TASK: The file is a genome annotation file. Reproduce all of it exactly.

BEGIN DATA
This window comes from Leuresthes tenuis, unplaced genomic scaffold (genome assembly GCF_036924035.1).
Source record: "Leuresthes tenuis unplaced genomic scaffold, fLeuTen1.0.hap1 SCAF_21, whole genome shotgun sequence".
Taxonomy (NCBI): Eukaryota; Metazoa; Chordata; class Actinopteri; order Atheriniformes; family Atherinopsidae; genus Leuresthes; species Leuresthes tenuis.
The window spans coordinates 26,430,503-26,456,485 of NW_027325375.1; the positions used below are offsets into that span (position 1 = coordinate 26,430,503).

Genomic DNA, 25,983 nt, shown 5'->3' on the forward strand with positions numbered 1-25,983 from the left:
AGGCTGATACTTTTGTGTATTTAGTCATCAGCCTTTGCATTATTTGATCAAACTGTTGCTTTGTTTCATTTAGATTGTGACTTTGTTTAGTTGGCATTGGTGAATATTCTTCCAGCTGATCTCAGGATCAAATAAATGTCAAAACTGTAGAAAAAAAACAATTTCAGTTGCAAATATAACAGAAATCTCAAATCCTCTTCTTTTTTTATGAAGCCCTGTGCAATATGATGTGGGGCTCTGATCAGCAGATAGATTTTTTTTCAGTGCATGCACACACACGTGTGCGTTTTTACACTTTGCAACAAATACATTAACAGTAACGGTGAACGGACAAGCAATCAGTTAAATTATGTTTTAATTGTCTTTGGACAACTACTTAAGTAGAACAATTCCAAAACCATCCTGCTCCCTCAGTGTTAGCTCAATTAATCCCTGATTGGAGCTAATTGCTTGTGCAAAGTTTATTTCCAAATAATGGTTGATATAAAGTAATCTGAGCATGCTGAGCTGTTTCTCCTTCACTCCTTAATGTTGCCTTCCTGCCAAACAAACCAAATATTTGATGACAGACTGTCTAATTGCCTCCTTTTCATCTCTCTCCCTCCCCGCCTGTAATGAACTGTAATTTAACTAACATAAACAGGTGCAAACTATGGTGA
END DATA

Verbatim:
This window comes from Leuresthes tenuis, unplaced genomic scaffold (genome assembly GCF_036924035.1).
Source record: "Leuresthes tenuis unplaced genomic scaffold, fLeuTen1.0.hap1 SCAF_21, whole genome shotgun sequence".
Taxonomy (NCBI): Eukaryota; Metazoa; Chordata; class Actinopteri; order Atheriniformes; family Atherinopsidae; genus Leuresthes; species Leuresthes tenuis.
The window spans coordinates 26,430,503-26,456,485 of NW_027325375.1; the positions used below are offsets into that span (position 1 = coordinate 26,430,503).

Genomic DNA, 25,983 nt, shown 5'->3' on the forward strand with positions numbered 1-25,983 from the left:
AGGCTGATACTTTTGTGTATTTAGTCATCAGCCTTTGCATTATTTGATCAAACTGTTGCTTTGTTTCATTTAGATTGTGACTTTGTTTAGTTGGCATTGGTGAATATTCTTCCAGCTGATCTCAGGATCAAATAAATGTCAAAACTGTAGAAAAAAAACAATTTCAGTTGCAAATATAACAGAAATCTCAAATCCTCTTCTTTTTTTATGAAGCCCTGTGCAATATGATGTGGGGCTCTGATCAGCAGATAGATTTTTTTTCAGTGCATGCACACACACGTGTGCGTTTTTACACTTTGCAACAAATACATTAACAGTAACGGTGAACGGACAAGCAATCAGTTAAATTATGTTTTAATTGTCTTTGGACAACTACTTAAGTAGAACAATTCCAAAACCATCCTGCTCCCTCAGTGTTAGCTCAATTAATCCCTGATTGGAGCTAATTGCTTGTGCAAAGTTTATTTCCAAATAATGGTTGATATAAAGTAATCTGAGCATGCTGAGCTGTTTCTCCTTCACTCCTTAATGTTGCCTTCCTGCCAAACAAACCAAATATTTGATGACAGACTGTCTAATTGCCTCCTTTTCATCTCTCTCCCTCCCCGCCTGTAATGAACTGTAATTTAACTAACATAAACAGGTGCAAACTATGGTGA